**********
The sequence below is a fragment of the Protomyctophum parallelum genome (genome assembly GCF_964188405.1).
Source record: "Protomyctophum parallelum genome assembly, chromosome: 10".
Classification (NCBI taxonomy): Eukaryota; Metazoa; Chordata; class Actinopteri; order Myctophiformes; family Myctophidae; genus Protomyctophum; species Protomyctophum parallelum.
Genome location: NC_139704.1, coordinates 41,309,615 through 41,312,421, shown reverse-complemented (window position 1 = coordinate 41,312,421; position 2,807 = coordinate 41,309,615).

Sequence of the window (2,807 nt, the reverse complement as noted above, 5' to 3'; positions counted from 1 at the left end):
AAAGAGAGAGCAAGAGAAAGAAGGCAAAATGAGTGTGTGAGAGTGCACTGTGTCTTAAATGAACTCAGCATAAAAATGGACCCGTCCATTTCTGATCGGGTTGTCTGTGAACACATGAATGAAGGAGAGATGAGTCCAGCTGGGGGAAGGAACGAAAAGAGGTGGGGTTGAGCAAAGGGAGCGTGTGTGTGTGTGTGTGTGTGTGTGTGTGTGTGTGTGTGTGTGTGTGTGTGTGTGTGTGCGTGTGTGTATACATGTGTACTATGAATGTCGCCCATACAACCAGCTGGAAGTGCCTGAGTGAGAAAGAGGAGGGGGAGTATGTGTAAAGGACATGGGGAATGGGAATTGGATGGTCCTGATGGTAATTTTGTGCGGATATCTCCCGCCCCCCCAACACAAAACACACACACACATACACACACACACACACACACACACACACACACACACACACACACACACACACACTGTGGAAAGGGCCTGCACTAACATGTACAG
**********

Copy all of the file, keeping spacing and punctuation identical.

The sequence below is a fragment of the Protomyctophum parallelum genome (genome assembly GCF_964188405.1).
Source record: "Protomyctophum parallelum genome assembly, chromosome: 10".
Classification (NCBI taxonomy): Eukaryota; Metazoa; Chordata; class Actinopteri; order Myctophiformes; family Myctophidae; genus Protomyctophum; species Protomyctophum parallelum.
Genome location: NC_139704.1, coordinates 41,309,615 through 41,312,421, shown reverse-complemented (window position 1 = coordinate 41,312,421; position 2,807 = coordinate 41,309,615).

Sequence of the window (2,807 nt, the reverse complement as noted above, 5' to 3'; positions counted from 1 at the left end):
AAAGAGAGAGCAAGAGAAAGAAGGCAAAATGAGTGTGTGAGAGTGCACTGTGTCTTAAATGAACTCAGCATAAAAATGGACCCGTCCATTTCTGATCGGGTTGTCTGTGAACACATGAATGAAGGAGAGATGAGTCCAGCTGGGGGAAGGAACGAAAAGAGGTGGGGTTGAGCAAAGGGAGCGTGTGTGTGTGTGTGTGTGTGTGTGTGTGTGTGTGTGTGTGTGTGTGTGTGTGTGTGTGCGTGTGTGTATACATGTGTACTATGAATGTCGCCCATACAACCAGCTGGAAGTGCCTGAGTGAGAAAGAGGAGGGGGAGTATGTGTAAAGGACATGGGGAATGGGAATTGGATGGTCCTGATGGTAATTTTGTGCGGATATCTCCCGCCCCCCCAACACAAAACACACACACACATACACACACACACACACACACACACACACACACACACACACACACACACACACACTGTGGAAAGGGCCTGCACTAACATGTACAG